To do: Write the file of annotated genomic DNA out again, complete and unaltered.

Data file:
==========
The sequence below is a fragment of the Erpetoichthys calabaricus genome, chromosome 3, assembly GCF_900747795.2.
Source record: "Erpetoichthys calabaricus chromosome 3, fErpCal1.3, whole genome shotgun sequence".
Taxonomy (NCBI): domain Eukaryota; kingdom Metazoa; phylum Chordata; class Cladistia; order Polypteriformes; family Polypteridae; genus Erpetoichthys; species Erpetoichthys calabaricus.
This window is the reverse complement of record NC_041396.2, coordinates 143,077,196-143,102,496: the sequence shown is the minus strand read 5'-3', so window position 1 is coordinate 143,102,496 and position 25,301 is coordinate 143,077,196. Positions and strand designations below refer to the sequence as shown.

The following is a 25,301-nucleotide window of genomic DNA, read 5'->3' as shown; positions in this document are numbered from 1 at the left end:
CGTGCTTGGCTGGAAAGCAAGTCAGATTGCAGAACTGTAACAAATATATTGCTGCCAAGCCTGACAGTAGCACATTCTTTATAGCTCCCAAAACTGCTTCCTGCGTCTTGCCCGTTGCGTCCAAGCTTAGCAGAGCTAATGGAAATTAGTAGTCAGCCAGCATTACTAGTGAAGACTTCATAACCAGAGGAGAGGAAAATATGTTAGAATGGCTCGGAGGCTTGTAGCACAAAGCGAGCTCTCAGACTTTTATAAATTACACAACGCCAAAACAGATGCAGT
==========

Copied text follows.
The sequence below is a fragment of the Erpetoichthys calabaricus genome, chromosome 3, assembly GCF_900747795.2.
Source record: "Erpetoichthys calabaricus chromosome 3, fErpCal1.3, whole genome shotgun sequence".
Taxonomy (NCBI): domain Eukaryota; kingdom Metazoa; phylum Chordata; class Cladistia; order Polypteriformes; family Polypteridae; genus Erpetoichthys; species Erpetoichthys calabaricus.
This window is the reverse complement of record NC_041396.2, coordinates 143,077,196-143,102,496: the sequence shown is the minus strand read 5'-3', so window position 1 is coordinate 143,102,496 and position 25,301 is coordinate 143,077,196. Positions and strand designations below refer to the sequence as shown.

The following is a 25,301-nucleotide window of genomic DNA, read 5'->3' as shown; positions in this document are numbered from 1 at the left end:
CGTGCTTGGCTGGAAAGCAAGTCAGATTGCAGAACTGTAACAAATATATTGCTGCCAAGCCTGACAGTAGCACATTCTTTATAGCTCCCAAAACTGCTTCCTGCGTCTTGCCCGTTGCGTCCAAGCTTAGCAGAGCTAATGGAAATTAGTAGTCAGCCAGCATTACTAGTGAAGACTTCATAACCAGAGGAGAGGAAAATATGTTAGAATGGCTCGGAGGCTTGTAGCACAAAGCGAGCTCTCAGACTTTTATAAATTACACAACGCCAAAACAGATGCAGT